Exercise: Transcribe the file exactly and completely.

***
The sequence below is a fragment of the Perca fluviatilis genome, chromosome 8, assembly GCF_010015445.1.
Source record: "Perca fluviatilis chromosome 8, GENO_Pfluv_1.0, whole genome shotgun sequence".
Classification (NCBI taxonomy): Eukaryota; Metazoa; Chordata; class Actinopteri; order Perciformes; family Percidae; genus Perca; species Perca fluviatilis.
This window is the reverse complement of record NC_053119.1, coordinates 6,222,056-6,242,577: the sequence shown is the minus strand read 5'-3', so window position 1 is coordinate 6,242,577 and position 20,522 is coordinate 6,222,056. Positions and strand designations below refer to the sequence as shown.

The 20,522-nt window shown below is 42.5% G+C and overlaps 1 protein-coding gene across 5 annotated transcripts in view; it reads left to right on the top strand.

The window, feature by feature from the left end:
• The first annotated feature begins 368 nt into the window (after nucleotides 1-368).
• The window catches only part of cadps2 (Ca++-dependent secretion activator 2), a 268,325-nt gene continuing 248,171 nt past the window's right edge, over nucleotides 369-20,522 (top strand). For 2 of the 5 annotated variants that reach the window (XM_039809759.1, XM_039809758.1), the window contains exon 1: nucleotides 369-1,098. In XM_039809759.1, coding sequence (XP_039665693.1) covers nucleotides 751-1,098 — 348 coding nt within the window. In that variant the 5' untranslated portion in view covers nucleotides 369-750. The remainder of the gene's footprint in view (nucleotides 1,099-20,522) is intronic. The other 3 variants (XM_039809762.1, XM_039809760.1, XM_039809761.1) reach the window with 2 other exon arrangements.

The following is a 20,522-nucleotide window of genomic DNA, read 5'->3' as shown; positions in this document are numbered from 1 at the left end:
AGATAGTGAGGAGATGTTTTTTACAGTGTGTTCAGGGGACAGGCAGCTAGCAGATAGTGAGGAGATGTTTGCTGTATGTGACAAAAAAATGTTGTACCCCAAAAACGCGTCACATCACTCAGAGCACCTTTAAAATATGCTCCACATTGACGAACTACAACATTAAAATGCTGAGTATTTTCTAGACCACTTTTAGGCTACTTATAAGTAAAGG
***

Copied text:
The sequence below is a fragment of the Perca fluviatilis genome, chromosome 8, assembly GCF_010015445.1.
Source record: "Perca fluviatilis chromosome 8, GENO_Pfluv_1.0, whole genome shotgun sequence".
Classification (NCBI taxonomy): Eukaryota; Metazoa; Chordata; class Actinopteri; order Perciformes; family Percidae; genus Perca; species Perca fluviatilis.
This window is the reverse complement of record NC_053119.1, coordinates 6,222,056-6,242,577: the sequence shown is the minus strand read 5'-3', so window position 1 is coordinate 6,242,577 and position 20,522 is coordinate 6,222,056. Positions and strand designations below refer to the sequence as shown.

The 20,522-nt window shown below is 42.5% G+C and overlaps 1 protein-coding gene across 5 annotated transcripts in view; it reads left to right on the top strand.

The window, feature by feature from the left end:
• The first annotated feature begins 368 nt into the window (after nucleotides 1-368).
• The window catches only part of cadps2 (Ca++-dependent secretion activator 2), a 268,325-nt gene continuing 248,171 nt past the window's right edge, over nucleotides 369-20,522 (top strand). For 2 of the 5 annotated variants that reach the window (XM_039809759.1, XM_039809758.1), the window contains exon 1: nucleotides 369-1,098. In XM_039809759.1, coding sequence (XP_039665693.1) covers nucleotides 751-1,098 — 348 coding nt within the window. In that variant the 5' untranslated portion in view covers nucleotides 369-750. The remainder of the gene's footprint in view (nucleotides 1,099-20,522) is intronic. The other 3 variants (XM_039809762.1, XM_039809760.1, XM_039809761.1) reach the window with 2 other exon arrangements.

The following is a 20,522-nucleotide window of genomic DNA, read 5'->3' as shown; positions in this document are numbered from 1 at the left end:
AGATAGTGAGGAGATGTTTTTTACAGTGTGTTCAGGGGACAGGCAGCTAGCAGATAGTGAGGAGATGTTTGCTGTATGTGACAAAAAAATGTTGTACCCCAAAAACGCGTCACATCACTCAGAGCACCTTTAAAATATGCTCCACATTGACGAACTACAACATTAAAATGCTGAGTATTTTCTAGACCACTTTTAGGCTACTTATAAGTAAAGG